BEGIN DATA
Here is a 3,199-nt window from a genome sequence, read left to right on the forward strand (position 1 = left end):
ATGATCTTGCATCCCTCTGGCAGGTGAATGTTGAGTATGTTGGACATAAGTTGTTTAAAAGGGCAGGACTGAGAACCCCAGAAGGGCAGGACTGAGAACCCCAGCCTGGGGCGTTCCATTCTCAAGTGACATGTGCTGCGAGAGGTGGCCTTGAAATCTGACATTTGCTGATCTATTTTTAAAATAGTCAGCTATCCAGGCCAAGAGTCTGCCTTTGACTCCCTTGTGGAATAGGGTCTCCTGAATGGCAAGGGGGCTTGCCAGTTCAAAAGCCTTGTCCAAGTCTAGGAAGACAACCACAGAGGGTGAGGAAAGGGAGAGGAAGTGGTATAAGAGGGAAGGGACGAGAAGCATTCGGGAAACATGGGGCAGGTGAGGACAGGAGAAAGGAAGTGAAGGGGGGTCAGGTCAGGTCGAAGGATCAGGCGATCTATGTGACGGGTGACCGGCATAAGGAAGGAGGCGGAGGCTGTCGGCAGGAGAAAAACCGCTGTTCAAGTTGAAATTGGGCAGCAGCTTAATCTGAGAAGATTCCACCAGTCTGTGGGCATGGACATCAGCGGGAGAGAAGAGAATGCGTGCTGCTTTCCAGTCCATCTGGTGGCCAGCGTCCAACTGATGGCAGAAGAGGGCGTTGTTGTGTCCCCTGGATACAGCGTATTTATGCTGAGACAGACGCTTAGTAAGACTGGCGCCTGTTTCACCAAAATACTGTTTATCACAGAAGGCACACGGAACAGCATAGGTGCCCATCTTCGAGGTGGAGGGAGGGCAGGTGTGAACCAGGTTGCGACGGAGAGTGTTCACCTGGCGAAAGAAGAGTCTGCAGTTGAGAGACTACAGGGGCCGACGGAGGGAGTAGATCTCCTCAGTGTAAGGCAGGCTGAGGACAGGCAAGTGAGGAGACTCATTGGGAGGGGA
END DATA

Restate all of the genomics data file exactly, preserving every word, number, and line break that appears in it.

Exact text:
Here is a 3,199-nt window from a genome sequence, read left to right on the forward strand (position 1 = left end):
ATGATCTTGCATCCCTCTGGCAGGTGAATGTTGAGTATGTTGGACATAAGTTGTTTAAAAGGGCAGGACTGAGAACCCCAGAAGGGCAGGACTGAGAACCCCAGCCTGGGGCGTTCCATTCTCAAGTGACATGTGCTGCGAGAGGTGGCCTTGAAATCTGACATTTGCTGATCTATTTTTAAAATAGTCAGCTATCCAGGCCAAGAGTCTGCCTTTGACTCCCTTGTGGAATAGGGTCTCCTGAATGGCAAGGGGGCTTGCCAGTTCAAAAGCCTTGTCCAAGTCTAGGAAGACAACCACAGAGGGTGAGGAAAGGGAGAGGAAGTGGTATAAGAGGGAAGGGACGAGAAGCATTCGGGAAACATGGGGCAGGTGAGGACAGGAGAAAGGAAGTGAAGGGGGGTCAGGTCAGGTCGAAGGATCAGGCGATCTATGTGACGGGTGACCGGCATAAGGAAGGAGGCGGAGGCTGTCGGCAGGAGAAAAACCGCTGTTCAAGTTGAAATTGGGCAGCAGCTTAATCTGAGAAGATTCCACCAGTCTGTGGGCATGGACATCAGCGGGAGAGAAGAGAATGCGTGCTGCTTTCCAGTCCATCTGGTGGCCAGCGTCCAACTGATGGCAGAAGAGGGCGTTGTTGTGTCCCCTGGATACAGCGTATTTATGCTGAGACAGACGCTTAGTAAGACTGGCGCCTGTTTCACCAAAATACTGTTTATCACAGAAGGCACACGGAACAGCATAGGTGCCCATCTTCGAGGTGGAGGGAGGGCAGGTGTGAACCAGGTTGCGACGGAGAGTGTTCACCTGGCGAAAGAAGAGTCTGCAGTTGAGAGACTACAGGGGCCGACGGAGGGAGTAGATCTCCTCAGTGTAAGGCAGGCTGAGGACAGGCAAGTGAGGAGACTCATTGGGAGGGGA